Origins of Scouting

The Scout movement was founded by Robert Baden-Powell in 1908. Baden-Powell, popularly known by Scouts as “B-P”, was born in London on 22nd February 1857. His birthday is remembered as Founder’s Day. He had a distinguished military career in the British army, becoming the youngest ever Major-General before his retirement in 1910. Much of his service was with the cavalry regiments in India and South Africa, but he was stationed in Ireland for short periods in barracks at Ballincollig (Cork), the Curragh, Dundalk, Belfast and Dublin.

B-P himself excelled at “scouting” – the skill of military reconnaissance in enemy territory – using his stalking, camouflage, disguise, mapping and survival skills. He published several training manuals, including Aids to Scouting, based on his techniques. These involved more scope for individual initiative, work in small teams and recognition badges to reward achievement.

B-P was best known for the defence of Mafeking in a siege during the Boer War 1899/1900. He formed the boys of the town into a Cadet Corps to act as messengers and orderlies and saw how young people, given training and responsibility, rose to the occasion and worked well in small teams. This experience led him to adapt his ideas on army Scout training for use by existing youth organisations as part of their programme.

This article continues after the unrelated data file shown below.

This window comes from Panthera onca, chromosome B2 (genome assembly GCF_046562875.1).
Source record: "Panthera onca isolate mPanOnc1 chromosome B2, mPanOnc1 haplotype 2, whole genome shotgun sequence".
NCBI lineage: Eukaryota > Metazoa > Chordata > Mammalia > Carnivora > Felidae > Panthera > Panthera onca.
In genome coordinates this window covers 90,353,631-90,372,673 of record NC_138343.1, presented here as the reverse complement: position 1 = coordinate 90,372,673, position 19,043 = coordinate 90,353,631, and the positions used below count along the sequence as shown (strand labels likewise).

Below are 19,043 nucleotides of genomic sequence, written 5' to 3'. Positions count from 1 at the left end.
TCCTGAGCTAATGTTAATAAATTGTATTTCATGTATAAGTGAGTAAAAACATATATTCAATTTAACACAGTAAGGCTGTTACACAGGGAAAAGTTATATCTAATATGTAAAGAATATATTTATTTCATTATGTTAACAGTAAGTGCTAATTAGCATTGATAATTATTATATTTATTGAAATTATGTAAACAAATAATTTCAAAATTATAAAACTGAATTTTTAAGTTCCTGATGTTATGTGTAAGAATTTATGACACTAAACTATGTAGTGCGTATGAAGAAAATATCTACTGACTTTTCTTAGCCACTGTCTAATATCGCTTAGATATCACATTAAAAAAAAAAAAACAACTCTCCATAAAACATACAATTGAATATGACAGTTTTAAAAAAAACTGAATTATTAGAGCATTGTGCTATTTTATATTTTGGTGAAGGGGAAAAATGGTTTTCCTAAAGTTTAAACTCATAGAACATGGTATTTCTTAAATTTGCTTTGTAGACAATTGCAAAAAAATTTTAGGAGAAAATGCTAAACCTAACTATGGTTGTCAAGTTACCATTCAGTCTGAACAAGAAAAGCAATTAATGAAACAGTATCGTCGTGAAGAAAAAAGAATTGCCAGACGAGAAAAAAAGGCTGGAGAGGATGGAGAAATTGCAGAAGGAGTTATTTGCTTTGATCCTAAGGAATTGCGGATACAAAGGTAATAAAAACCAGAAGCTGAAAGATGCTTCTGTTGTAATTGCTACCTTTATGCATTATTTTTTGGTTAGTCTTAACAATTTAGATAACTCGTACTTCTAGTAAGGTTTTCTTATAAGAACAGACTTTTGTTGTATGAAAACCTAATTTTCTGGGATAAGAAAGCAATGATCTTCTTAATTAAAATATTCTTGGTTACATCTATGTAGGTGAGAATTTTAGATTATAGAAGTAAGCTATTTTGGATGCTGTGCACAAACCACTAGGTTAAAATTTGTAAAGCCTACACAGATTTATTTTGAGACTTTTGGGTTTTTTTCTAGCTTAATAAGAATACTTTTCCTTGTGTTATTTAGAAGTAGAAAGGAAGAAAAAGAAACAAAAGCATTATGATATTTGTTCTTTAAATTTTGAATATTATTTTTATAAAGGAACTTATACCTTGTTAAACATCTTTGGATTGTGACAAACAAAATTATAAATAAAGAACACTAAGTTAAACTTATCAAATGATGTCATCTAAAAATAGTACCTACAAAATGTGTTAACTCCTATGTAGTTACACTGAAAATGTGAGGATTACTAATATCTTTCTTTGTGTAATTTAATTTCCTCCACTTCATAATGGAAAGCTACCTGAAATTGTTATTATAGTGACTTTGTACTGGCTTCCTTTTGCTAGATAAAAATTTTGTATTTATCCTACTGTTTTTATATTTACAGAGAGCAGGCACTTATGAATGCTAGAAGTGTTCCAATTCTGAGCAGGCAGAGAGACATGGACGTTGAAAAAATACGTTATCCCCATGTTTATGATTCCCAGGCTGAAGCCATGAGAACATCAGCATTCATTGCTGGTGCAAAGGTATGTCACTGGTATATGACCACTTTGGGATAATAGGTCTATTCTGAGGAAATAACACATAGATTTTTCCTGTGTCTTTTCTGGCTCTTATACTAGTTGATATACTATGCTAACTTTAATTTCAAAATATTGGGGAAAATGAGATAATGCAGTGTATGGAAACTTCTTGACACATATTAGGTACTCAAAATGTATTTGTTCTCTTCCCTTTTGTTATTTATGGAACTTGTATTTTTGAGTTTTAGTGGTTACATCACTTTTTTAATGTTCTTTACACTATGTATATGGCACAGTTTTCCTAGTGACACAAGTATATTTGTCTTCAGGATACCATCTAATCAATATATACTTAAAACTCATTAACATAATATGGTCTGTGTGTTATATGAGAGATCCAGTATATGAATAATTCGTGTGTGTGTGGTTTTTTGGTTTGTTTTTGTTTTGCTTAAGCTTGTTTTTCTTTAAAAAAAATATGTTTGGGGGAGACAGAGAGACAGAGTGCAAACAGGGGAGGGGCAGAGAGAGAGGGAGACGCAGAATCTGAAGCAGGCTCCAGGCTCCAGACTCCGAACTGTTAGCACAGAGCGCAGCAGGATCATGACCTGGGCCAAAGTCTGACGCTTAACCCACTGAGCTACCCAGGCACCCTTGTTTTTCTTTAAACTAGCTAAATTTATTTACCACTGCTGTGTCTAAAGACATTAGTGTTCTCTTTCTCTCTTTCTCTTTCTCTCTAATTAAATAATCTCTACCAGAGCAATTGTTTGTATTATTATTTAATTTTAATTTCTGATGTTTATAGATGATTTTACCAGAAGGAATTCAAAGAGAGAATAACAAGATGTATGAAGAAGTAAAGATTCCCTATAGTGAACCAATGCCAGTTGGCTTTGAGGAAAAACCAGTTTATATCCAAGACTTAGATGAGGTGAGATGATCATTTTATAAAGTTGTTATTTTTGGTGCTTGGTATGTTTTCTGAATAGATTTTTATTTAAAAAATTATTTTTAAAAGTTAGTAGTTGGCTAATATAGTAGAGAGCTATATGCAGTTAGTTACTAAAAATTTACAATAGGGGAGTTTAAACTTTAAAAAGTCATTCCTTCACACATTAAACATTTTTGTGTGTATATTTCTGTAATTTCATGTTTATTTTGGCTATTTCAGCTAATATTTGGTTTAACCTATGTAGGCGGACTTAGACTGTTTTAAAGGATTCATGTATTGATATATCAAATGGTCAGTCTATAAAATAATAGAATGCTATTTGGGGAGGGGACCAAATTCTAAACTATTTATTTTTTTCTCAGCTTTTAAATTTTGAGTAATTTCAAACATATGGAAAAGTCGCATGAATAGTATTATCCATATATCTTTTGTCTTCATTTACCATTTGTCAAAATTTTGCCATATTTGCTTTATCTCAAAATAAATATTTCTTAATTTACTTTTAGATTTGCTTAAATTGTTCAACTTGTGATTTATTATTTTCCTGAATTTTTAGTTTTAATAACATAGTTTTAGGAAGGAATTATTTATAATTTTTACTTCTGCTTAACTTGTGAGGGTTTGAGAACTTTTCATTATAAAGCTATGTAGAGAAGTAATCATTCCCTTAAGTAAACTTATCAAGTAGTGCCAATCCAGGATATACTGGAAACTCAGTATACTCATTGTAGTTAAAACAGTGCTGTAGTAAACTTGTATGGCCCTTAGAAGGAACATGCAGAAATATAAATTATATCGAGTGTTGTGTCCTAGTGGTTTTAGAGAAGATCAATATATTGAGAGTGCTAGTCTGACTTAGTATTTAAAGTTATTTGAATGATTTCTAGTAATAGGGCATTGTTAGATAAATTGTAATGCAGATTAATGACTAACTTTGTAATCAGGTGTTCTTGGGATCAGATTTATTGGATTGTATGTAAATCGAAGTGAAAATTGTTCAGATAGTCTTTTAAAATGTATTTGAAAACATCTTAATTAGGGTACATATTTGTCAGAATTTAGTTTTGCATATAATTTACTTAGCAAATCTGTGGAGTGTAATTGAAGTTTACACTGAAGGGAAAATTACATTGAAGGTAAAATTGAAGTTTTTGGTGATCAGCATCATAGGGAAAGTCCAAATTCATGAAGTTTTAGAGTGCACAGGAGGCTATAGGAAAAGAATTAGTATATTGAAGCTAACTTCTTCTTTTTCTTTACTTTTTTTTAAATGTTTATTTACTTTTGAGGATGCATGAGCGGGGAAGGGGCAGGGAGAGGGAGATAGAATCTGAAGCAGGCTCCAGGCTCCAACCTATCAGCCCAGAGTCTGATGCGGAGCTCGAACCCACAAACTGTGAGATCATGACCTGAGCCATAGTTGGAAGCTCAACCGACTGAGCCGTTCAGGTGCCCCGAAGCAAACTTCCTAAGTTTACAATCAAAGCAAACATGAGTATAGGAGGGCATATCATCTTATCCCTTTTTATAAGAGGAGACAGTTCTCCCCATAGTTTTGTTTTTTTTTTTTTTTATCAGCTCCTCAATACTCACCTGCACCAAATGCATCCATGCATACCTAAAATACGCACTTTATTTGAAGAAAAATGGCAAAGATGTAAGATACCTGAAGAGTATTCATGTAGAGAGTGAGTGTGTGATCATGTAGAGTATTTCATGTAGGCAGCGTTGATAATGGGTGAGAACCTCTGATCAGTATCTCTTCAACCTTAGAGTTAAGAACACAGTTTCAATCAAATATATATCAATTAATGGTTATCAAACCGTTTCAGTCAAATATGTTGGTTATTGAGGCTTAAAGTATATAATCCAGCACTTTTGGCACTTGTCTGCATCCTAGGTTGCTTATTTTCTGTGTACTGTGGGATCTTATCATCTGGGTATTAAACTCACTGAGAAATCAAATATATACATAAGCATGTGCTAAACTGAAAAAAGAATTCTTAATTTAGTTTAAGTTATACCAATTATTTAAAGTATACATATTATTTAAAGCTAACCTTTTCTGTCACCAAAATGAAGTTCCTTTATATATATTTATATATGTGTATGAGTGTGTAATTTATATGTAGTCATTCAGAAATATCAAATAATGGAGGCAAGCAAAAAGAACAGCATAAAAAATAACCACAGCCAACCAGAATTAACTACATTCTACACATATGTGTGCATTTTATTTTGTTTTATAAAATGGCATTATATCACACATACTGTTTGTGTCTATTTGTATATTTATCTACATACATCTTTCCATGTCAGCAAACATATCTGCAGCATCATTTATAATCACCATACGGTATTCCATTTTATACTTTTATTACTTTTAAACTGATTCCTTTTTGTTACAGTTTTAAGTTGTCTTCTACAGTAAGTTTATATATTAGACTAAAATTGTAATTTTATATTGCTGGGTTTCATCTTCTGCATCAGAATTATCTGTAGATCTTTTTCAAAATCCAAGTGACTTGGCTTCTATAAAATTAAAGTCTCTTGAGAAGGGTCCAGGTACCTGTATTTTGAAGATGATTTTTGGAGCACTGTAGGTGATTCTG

B-P held an experimental camp for 20 boys on Brownsea Island, Poole Harbour on the English south coast in August 1907. He tested his ideas with a programme of Scouting activities – camping skills, observation, woodcraft, life-saving and games – and this was an outstanding success.

Scouting For BoysAs a result B-P prepared a handbook called Scouting for Boys, first published as six fortnightly part-works in January 1908. Boys snapped these up from newsagents all over Britain and Ireland and formed Scout Patrols wherever they could find a meeting place.

In response to requests from girls to join, B-P established a sister organisation, the Girl Guides, in 1910. Scout Troops were open to boys aged 11-17, but demand led to the addition of Wolf Cubs (8–11) in 1916, and Rover Scouts for over 17s in 1919.

B-P was well ahead of his time in the late Victorian and Edwardian eras when young people were “seen and not heard”. Many of his novel methods for informal education have since been taken up by mainstream schooling, but the spirit, fun and friendship of Scouting still gives it a distinctive place in the development of young people. B-P was later created Lord Baden-Powell of Gilwell.

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